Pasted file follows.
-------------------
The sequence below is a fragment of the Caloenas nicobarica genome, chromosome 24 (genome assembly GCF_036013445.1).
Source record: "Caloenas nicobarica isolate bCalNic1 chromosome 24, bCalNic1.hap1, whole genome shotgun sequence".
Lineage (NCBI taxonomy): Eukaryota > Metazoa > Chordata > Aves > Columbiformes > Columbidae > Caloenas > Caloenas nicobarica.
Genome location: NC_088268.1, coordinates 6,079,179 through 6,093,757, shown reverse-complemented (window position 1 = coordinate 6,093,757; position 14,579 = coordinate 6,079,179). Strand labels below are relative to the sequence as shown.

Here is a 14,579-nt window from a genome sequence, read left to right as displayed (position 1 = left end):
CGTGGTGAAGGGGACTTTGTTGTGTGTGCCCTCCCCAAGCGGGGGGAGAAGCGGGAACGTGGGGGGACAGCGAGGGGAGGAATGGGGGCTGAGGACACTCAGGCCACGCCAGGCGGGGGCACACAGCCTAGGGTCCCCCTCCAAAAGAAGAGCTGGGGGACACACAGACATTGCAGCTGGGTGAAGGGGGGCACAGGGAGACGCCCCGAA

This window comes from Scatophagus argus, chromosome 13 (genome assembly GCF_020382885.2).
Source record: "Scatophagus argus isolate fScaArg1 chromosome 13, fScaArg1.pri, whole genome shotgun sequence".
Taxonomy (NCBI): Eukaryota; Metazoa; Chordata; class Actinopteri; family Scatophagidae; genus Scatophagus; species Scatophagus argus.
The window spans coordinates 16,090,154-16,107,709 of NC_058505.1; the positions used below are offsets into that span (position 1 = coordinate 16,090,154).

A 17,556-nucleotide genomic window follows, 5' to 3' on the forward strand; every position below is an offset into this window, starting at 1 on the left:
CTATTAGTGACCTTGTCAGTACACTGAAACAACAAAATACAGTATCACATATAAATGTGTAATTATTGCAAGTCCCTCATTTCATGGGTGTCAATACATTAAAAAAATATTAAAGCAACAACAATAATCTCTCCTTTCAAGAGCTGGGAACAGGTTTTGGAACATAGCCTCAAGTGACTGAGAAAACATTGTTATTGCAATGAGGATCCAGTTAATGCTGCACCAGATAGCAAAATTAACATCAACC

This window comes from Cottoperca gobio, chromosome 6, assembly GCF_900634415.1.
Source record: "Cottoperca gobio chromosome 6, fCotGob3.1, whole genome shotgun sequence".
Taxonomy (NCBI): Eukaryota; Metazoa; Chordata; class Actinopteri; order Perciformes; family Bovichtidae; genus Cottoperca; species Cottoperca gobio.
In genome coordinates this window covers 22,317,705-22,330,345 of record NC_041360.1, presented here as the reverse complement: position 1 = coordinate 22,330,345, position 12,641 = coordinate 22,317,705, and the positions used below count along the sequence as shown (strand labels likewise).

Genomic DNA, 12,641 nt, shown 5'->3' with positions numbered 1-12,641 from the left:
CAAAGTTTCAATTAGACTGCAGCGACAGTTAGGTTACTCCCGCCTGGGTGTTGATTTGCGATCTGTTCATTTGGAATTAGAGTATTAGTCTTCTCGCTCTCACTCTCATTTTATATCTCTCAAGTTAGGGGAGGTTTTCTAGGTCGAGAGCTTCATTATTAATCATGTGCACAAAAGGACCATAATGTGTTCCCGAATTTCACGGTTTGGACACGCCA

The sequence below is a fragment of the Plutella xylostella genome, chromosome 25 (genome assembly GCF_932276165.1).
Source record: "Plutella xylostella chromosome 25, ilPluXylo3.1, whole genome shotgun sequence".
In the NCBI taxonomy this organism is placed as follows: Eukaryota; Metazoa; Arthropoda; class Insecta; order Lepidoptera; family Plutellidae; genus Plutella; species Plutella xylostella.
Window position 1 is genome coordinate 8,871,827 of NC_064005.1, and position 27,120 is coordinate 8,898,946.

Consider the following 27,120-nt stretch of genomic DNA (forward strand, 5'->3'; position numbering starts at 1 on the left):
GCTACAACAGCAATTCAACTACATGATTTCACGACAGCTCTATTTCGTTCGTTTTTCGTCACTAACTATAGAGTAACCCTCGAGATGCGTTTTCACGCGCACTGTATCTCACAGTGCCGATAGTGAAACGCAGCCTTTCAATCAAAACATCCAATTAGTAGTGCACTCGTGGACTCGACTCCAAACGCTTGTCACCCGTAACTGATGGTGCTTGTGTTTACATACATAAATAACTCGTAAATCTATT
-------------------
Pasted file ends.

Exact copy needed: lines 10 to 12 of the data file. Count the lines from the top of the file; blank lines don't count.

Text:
The window spans coordinates 16,090,154-16,107,709 of NC_058505.1; the positions used below are offsets into that span (position 1 = coordinate 16,090,154).

A 17,556-nucleotide genomic window follows, 5' to 3' on the forward strand; every position below is an offset into this window, starting at 1 on the left:
CTATTAGTGACCTTGTCAGTACACTGAAACAACAAAATACAGTATCACATATAAATGTGTAATTATTGCAAGTCCCTCATTTCATGGGTGTCAATACATTAAAAAAATATTAAAGCAACAACAATAATCTCTCCTTTCAAGAGCTGGGAACAGGTTTTGGAACATAGCCTCAAGTGACTGAGAAAACATTGTTATTGCAATGAGGATCCAGTTAATGCTGCACCAGATAGCAAAATTAACATCAACC